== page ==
Lesson 10

CSS Variables and Syntactically Awesome Style Sheets (SASS)

Using CSS variables and SASS in your applications


Lesson Outline

CSS Variables

Since Ionic 4, Ionic has switched to using CSS variables instead of SASS variables. CSS variables behave in much the same way as a SASS variable, but one of the primary benefits of CSS variables is that they are native to the browser, and don't require pre-compiling like SASS variables do. Although SASS is still used in Ionic, and you can use all of the features of SASS as you wish (as we will be covering in a moment), you probably won't really need to know much about how it works if you don't want to use it. Most people will just tinker with a few CSS variables, rather than making use of other SASS features.

I will assume you already understand the basics of CSS Variables and Shadow DOM with Ionic (if not, you might want to read this). This lesson is going to focus on some more advanced things that we can do with SASS.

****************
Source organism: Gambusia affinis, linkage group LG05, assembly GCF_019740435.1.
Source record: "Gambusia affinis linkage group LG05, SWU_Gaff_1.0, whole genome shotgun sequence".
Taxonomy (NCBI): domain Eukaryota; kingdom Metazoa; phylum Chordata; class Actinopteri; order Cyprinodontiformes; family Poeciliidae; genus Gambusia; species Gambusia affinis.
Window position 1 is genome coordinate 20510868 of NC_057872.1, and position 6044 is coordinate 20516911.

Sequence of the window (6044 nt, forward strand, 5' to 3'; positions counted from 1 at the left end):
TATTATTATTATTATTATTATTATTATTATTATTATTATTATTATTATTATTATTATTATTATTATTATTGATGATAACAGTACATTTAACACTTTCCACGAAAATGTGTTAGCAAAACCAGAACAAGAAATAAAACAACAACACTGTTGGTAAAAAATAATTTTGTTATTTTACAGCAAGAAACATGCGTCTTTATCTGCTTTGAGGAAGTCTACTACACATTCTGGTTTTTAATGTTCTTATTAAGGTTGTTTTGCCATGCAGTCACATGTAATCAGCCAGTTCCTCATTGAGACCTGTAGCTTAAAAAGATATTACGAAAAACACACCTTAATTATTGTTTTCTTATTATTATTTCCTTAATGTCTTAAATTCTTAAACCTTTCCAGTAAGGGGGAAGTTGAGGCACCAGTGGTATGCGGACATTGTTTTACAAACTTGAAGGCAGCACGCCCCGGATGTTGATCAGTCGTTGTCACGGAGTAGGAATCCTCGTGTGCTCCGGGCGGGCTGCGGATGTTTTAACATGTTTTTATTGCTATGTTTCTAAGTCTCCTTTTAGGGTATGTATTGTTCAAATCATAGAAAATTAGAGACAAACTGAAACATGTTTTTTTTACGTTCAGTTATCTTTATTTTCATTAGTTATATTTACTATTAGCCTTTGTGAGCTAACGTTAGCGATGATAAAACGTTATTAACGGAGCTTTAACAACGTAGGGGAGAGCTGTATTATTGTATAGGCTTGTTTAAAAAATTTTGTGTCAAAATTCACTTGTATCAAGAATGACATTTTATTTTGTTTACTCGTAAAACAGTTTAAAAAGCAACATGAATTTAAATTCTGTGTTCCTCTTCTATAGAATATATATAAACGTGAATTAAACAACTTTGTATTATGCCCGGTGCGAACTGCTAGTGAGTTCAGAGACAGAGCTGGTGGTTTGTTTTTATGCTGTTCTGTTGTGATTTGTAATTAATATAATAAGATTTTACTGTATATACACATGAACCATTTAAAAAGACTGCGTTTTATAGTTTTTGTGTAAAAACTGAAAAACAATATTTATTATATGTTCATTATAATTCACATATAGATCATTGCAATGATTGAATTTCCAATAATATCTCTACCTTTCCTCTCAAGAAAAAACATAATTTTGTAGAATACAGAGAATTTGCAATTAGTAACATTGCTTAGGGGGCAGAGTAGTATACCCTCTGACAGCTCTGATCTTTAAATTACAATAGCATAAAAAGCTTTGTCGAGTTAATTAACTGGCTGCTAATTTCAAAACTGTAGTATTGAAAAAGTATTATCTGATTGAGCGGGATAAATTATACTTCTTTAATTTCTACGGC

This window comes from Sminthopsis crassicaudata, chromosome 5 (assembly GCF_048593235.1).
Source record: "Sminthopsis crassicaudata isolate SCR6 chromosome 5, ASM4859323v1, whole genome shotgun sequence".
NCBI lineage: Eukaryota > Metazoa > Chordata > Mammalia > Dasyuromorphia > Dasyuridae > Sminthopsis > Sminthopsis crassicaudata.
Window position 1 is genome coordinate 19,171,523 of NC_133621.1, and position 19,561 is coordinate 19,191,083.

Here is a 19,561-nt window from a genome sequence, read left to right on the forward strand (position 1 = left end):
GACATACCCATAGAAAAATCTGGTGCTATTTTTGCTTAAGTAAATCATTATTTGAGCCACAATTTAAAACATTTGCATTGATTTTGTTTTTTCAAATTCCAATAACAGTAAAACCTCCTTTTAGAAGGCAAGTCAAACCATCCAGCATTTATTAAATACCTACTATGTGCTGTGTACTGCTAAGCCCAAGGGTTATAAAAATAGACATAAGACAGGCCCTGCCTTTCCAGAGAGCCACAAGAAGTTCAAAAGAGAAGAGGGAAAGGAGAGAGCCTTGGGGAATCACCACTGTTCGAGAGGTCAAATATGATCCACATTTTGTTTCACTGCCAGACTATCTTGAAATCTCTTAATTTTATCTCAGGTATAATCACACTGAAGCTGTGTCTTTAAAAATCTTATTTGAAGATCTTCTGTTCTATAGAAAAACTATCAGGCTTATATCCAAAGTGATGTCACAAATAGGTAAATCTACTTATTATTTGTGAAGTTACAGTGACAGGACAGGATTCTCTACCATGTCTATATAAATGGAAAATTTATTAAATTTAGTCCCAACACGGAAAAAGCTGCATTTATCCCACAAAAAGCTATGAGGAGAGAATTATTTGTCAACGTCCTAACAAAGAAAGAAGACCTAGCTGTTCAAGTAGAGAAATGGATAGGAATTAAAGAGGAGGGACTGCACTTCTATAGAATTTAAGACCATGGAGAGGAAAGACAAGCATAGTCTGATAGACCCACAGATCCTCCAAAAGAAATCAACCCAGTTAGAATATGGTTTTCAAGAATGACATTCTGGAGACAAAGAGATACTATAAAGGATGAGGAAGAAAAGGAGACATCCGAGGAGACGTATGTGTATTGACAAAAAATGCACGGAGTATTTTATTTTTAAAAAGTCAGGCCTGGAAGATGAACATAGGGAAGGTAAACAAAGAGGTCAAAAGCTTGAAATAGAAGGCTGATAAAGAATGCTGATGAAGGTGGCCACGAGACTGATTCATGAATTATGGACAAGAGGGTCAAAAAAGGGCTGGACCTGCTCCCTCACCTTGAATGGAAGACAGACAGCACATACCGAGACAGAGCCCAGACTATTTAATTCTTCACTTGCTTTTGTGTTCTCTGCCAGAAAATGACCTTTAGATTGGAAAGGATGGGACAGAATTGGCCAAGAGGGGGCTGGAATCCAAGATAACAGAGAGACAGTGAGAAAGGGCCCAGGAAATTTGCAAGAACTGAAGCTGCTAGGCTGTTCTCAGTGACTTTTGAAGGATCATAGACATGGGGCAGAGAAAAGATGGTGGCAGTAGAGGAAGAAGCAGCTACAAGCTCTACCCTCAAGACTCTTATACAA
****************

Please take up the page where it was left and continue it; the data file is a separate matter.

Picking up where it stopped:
Syntactically Awesome Style Sheets

Although Ionic has moved from SASS to CSS for handling variables, SASS is still set up in Ionic/Angular projects by default and we can make use of the more advanced features it offers. In a lot of cases, this functionality won't be necessary, but for more complex/advanced use cases you can pull off some really cool stuff.

If you aren't already familiar with the concept behind SASS, let's go over that briefly. In a similar way to how Ionic uses TypeScript instead of vanilla JavaScript which allows us to use features that are not yet in standard JavaScript, Ionic also uses Syntactically Awesome Style Sheets (SASS) which adds some additional functionality to CSS. SASS uses pre-processing to take stylesheets that you write using the SASS syntax, and generates standard CSS files from that when your application is built.

Whether or not you are familiar with SASS, you will have noticed that the files we use for styling in Ionic projects are .scss not .css. The .scss file extension stands for "Sassy CSS" which is a superset of the standard CSS syntax. The .scss files will eventually get compiled into a normal .css file (just like TypeScript is a superset of JavaScript and gets compiled into normal JavaScript files).


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